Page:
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Science Policy Interface

The last few decades has seen a shift in the relationship between science and other systems of knowledge, reflected in the explicit recognition of indigenous knowledge in many global environmental governance fora. UNESCO, through its LINKS programme, has been influential in ensuring that local and indigenous knowledge holders and their knowledge are included in contemporary science-policy-society fora on issues such as biodiversity assessment and management (CBD, IPBES), climate change assessment and adaptation (IPCC, UNFCCC), natural disaster preparedness (ISDR) and sustainable development (Rio+20, Future Earth).

Priority Areas

Indigenous knowledge within the framework of IPBES

As the Technical Support Unit (TSU) for the IPBES Task Force on Indigenous and Local Knowledge Systems (ILK), LINKS supports the Intergovernmental Platform on Biodiversity and Ecosystem Services to recognize and respect the contribution of indigenous and local knowledge to the conservation and sustainable use of biodiversity and ecosystems.

Indigenous knowledge, international climate change science and policy

LINKS activities support international processes that consider issues related to indigenous knowledge and climate change assessment and adaptation. More information on our work in this area can be found here.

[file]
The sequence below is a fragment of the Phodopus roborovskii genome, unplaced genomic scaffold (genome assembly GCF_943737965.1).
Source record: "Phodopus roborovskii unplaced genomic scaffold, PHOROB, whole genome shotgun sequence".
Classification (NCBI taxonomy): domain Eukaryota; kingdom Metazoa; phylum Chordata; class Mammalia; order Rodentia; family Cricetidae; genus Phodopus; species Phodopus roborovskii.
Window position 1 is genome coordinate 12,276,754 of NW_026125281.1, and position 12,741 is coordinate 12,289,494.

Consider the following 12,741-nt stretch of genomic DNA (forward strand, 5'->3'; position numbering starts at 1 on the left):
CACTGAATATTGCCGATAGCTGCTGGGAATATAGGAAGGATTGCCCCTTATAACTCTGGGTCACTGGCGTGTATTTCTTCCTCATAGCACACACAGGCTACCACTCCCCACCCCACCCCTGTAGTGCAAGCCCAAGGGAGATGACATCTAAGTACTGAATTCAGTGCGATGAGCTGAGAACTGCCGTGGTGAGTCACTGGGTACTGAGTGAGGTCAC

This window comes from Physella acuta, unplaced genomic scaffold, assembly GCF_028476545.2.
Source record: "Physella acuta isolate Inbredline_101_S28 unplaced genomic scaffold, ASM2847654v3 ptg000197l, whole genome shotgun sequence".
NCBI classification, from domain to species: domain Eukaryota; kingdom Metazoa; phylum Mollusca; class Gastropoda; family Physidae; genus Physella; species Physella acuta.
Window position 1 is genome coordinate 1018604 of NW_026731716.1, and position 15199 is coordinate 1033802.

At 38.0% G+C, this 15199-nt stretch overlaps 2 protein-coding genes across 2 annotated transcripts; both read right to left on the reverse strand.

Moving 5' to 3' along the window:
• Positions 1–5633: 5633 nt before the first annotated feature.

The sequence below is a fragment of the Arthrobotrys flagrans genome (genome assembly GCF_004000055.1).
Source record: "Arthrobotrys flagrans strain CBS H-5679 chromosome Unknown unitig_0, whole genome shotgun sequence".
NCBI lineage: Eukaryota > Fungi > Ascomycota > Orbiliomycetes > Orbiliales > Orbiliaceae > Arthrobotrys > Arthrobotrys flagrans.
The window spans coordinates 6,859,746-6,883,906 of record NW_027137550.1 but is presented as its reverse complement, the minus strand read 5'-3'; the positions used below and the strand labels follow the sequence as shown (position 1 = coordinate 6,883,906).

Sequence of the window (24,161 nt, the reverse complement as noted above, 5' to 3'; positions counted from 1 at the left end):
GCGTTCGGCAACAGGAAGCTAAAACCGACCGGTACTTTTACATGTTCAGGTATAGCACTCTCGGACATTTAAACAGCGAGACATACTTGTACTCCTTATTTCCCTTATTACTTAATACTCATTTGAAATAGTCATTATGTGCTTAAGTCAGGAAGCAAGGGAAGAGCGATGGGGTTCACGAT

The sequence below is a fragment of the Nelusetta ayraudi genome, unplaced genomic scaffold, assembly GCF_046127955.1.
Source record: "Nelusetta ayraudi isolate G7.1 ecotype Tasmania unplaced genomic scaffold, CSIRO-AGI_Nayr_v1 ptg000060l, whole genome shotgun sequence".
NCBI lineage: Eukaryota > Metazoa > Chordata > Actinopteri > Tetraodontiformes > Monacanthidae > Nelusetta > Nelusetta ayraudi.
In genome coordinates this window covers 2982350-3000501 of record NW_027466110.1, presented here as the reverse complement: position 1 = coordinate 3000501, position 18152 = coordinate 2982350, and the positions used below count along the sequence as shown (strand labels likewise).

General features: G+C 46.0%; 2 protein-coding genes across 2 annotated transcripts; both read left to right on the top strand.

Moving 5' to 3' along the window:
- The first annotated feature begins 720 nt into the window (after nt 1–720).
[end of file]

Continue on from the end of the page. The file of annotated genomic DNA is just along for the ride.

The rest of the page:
Indicators for status and trends in indigenous knowledge

Through the LINKS programme, UNESCO provides information to the CBD on linguistic diversity, including the status and trends of speakers of indigenous languages. Data and analysis on linguistic diversity provides one of three proxy indicators for monitoring status and trends of traditional knowledge. 

Indigenous knowledge and the interface with the global science agenda

Since the 1999 World Conference of Science, the LINKS programme has worked in collaboration with the global science community towards support for a new and complementary relationship between science and other knowledge systems.

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